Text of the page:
Latest Components Articles

Exploring the New MSBuild Features for Visual C++ 2010

MSBuild is the build platform that Microsoft is using across all developer and related tools moving forward. Visual C++ is the last major compiler offering from Microsoft to move onto the MSBuild platform, with the Visual C++ 2010 release using MSBuild as its native project format. Explore the MSBuild basics from a C++ perspective, and see how it can improve your build process.

C++ CLR Compilation

The Visual C++ compiler has a number of switches that control the generation of native and managed instructions within an executable image. Choosing the correct setting is an important consideration for application performance, deployment, and execution, as well as having implications about which development toolkits can be used.

A Quick Look at Visual C++ Orcas

Take a quick look at the upcoming release of the new Visual C++ release slated for release in late 2008—Visual C++ Orcas. The Orcas release builds on the heritage of C++, offering great new features for achieving deep integrating with Windows Vista and better support for interoperating with managed code.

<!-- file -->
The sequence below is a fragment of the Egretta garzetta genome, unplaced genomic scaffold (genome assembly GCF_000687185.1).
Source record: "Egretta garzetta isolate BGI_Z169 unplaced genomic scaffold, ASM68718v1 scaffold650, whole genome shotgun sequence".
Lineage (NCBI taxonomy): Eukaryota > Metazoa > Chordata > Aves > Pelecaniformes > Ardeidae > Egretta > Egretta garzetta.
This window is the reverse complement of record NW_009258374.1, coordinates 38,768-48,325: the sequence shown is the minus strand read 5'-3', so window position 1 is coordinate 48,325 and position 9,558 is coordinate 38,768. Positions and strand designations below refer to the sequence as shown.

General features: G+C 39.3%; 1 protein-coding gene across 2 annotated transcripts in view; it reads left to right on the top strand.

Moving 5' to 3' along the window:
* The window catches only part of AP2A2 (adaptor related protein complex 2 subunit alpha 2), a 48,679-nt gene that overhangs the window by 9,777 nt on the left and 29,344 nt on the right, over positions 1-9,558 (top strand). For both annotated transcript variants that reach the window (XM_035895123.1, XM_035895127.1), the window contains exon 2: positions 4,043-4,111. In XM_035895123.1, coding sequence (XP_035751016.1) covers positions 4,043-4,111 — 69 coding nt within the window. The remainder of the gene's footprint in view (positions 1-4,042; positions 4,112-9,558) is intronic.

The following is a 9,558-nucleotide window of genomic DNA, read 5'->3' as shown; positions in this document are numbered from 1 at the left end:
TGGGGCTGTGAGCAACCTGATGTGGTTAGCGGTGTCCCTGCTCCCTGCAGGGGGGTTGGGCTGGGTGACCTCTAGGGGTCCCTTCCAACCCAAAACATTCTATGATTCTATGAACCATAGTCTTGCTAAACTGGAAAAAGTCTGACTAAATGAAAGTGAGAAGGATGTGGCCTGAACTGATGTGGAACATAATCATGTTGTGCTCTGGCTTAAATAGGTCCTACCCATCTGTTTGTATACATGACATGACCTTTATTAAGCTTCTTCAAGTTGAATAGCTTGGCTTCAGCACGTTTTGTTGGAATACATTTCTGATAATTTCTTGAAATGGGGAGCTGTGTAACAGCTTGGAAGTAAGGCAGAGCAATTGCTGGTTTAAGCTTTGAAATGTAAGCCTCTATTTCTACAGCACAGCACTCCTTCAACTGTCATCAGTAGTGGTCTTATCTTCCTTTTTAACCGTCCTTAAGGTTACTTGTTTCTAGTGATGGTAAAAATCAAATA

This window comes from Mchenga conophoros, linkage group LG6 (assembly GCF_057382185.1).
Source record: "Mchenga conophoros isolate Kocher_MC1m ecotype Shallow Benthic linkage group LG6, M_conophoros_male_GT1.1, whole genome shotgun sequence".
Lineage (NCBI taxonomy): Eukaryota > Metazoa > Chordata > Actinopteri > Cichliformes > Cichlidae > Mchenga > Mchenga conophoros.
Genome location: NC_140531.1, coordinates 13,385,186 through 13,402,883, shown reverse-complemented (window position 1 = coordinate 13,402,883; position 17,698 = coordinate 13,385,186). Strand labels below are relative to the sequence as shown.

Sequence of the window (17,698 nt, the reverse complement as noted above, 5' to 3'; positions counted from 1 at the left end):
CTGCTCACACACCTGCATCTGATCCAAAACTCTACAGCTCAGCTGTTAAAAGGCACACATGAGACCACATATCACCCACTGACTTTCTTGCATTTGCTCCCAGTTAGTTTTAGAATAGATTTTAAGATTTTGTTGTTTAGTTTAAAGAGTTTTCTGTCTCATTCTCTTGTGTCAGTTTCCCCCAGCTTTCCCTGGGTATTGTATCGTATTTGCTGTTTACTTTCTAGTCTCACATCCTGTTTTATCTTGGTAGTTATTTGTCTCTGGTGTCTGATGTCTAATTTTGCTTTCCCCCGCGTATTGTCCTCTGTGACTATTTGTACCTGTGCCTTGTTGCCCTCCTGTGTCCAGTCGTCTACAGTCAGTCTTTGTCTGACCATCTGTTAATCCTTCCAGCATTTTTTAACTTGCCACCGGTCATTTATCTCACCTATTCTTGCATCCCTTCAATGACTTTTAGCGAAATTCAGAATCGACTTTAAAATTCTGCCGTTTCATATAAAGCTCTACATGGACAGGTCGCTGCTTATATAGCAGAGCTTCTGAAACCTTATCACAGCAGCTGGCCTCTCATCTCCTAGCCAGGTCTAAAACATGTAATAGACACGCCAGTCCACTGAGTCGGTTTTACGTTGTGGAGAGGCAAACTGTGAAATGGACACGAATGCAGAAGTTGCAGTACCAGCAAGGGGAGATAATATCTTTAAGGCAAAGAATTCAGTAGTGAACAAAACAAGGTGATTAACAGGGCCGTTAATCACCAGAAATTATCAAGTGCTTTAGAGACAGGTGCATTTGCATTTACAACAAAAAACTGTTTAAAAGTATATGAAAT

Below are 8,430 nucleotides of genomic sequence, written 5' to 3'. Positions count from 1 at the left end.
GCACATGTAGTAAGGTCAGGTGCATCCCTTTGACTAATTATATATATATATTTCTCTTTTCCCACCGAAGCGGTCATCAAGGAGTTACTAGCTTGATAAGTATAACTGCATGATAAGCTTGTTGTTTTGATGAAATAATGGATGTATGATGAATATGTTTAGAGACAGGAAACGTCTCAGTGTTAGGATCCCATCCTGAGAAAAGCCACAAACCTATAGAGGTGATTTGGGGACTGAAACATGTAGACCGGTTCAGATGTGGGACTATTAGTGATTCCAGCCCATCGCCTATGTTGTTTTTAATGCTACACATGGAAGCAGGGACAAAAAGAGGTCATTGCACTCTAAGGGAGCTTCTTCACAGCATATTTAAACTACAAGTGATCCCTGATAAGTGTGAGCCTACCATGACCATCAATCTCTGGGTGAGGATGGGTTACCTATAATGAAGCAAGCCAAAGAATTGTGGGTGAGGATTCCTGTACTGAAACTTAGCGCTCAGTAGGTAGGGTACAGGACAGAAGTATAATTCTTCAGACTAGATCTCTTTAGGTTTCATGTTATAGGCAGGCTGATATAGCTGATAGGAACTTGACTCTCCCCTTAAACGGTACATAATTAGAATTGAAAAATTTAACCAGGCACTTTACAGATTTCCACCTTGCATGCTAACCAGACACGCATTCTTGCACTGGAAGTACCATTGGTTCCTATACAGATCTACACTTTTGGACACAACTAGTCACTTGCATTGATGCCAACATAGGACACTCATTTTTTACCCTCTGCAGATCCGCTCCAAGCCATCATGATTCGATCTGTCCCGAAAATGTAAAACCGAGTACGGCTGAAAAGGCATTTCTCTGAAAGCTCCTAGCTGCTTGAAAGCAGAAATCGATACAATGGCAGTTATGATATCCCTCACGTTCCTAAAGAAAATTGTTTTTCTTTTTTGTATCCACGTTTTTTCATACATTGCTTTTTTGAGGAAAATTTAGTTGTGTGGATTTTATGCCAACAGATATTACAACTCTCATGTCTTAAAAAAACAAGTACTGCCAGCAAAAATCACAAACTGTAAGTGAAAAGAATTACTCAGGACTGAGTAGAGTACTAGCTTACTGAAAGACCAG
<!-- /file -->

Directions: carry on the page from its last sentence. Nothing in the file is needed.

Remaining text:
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MFC Integration with the Windows Transactional File System (TxF)

The Transactional File System (TxF), which allows access to an NTFS file system to be conducted in a transacted manner through extensions to the Windows SDK API. MFC 10, has been extended to support TxF and related technologies. This support allows existing MFC applications to be easily extended to support kernel transactions.

Top White Papers and Webcasts

  • You probably have several goals for your patient portal of choice. Is "community" one of them? With a bevy of vendors offering portal solutions, it can be challenging for a hospital to know where to start. Fortunately, YourCareCommunity helps ease the decision-making process. Read this white paper to learn more. "3 Ways Clinicians can Leverage a Patient Portal to Craft a Healthcare Community" is a published document owned by www.medhost.com

  • With JRebel, developers get to see their code changes immediately, fine-tune their code with incremental changes, debug, explore and deploy their code with ease (both locally and remotely), and ultimately spend more time coding instead of waiting for the dreaded application redeploy to finish. Every time a developer tests a code change it takes minutes to build and deploy the application. JRebel keeps the app server running at all times, so testing is instantaneous and interactive.

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